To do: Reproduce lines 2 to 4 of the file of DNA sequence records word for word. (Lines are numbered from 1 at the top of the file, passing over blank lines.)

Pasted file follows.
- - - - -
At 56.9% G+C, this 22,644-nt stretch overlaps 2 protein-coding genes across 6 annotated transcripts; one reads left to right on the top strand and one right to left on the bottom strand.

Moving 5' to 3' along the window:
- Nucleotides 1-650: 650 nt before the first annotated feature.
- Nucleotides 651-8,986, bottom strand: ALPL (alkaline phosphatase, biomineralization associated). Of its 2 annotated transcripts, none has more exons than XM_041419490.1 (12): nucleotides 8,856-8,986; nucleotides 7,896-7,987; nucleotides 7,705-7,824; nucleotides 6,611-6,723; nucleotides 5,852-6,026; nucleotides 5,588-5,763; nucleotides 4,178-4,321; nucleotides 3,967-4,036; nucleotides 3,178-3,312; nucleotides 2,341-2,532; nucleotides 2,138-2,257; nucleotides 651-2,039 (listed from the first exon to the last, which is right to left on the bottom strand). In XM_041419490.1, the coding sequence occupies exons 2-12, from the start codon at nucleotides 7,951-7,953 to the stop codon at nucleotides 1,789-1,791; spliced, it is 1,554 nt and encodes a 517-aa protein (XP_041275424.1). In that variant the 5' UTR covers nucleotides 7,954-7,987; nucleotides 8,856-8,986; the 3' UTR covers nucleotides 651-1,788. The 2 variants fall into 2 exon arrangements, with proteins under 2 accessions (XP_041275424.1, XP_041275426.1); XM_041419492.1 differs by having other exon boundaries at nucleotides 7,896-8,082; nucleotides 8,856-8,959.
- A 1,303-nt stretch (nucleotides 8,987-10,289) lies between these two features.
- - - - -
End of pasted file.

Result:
Moving 5' to 3' along the window:
- Nucleotides 1-650: 650 nt before the first annotated feature.
- Nucleotides 651-8,986, bottom strand: ALPL (alkaline phosphatase, biomineralization associated). Of its 2 annotated transcripts, none has more exons than XM_041419490.1 (12): nucleotides 8,856-8,986; nucleotides 7,896-7,987; nucleotides 7,705-7,824; nucleotides 6,611-6,723; nucleotides 5,852-6,026; nucleotides 5,588-5,763; nucleotides 4,178-4,321; nucleotides 3,967-4,036; nucleotides 3,178-3,312; nucleotides 2,341-2,532; nucleotides 2,138-2,257; nucleotides 651-2,039 (listed from the first exon to the last, which is right to left on the bottom strand). In XM_041419490.1, the coding sequence occupies exons 2-12, from the start codon at nucleotides 7,951-7,953 to the stop codon at nucleotides 1,789-1,791; spliced, it is 1,554 nt and encodes a 517-aa protein (XP_041275424.1). In that variant the 5' UTR covers nucleotides 7,954-7,987; nucleotides 8,856-8,986; the 3' UTR covers nucleotides 651-1,788. The 2 variants fall into 2 exon arrangements, with proteins under 2 accessions (XP_041275424.1, XP_041275426.1); XM_041419492.1 differs by having other exon boundaries at nucleotides 7,896-8,082; nucleotides 8,856-8,959.